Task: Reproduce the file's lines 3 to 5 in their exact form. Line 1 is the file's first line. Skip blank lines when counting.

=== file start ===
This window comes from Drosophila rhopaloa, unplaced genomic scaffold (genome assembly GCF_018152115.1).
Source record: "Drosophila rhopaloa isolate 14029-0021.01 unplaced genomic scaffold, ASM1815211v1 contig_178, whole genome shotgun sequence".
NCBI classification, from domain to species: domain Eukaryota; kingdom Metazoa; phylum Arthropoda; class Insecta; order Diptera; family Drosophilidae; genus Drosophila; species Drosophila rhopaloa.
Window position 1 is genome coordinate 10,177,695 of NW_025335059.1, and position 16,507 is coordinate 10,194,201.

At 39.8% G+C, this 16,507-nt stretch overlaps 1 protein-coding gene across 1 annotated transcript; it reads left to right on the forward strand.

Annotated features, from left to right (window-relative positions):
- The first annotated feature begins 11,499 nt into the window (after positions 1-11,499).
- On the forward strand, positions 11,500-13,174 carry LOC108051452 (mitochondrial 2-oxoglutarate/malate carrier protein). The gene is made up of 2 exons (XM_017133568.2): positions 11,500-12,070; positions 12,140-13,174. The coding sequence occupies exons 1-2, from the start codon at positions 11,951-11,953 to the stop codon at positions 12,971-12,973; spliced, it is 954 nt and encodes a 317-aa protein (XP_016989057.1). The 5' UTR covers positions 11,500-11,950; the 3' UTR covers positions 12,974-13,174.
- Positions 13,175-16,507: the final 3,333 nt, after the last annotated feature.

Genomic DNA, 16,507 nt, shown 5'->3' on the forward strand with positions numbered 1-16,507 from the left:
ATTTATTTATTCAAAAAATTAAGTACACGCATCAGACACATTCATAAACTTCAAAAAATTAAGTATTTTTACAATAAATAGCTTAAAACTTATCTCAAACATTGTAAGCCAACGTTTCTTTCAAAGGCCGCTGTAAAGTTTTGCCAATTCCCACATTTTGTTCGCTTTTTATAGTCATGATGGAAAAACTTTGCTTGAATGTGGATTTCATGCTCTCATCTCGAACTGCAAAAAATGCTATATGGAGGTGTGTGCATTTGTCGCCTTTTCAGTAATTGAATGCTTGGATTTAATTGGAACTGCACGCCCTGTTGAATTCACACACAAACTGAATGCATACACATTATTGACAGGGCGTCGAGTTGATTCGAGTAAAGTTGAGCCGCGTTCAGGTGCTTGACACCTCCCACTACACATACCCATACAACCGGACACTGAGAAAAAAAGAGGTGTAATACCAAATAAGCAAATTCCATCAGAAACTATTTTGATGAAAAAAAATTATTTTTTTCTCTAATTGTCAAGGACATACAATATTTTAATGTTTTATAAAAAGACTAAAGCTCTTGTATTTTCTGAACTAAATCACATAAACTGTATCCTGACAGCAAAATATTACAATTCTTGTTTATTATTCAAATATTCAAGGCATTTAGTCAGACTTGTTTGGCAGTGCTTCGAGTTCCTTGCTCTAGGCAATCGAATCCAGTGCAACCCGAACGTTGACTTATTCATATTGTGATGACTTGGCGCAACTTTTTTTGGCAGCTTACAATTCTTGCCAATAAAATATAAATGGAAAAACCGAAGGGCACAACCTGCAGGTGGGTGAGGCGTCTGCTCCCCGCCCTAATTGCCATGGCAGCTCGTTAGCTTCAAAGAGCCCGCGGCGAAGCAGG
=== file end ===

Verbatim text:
NCBI classification, from domain to species: domain Eukaryota; kingdom Metazoa; phylum Arthropoda; class Insecta; order Diptera; family Drosophilidae; genus Drosophila; species Drosophila rhopaloa.
Window position 1 is genome coordinate 10,177,695 of NW_025335059.1, and position 16,507 is coordinate 10,194,201.

At 39.8% G+C, this 16,507-nt stretch overlaps 1 protein-coding gene across 1 annotated transcript; it reads left to right on the forward strand.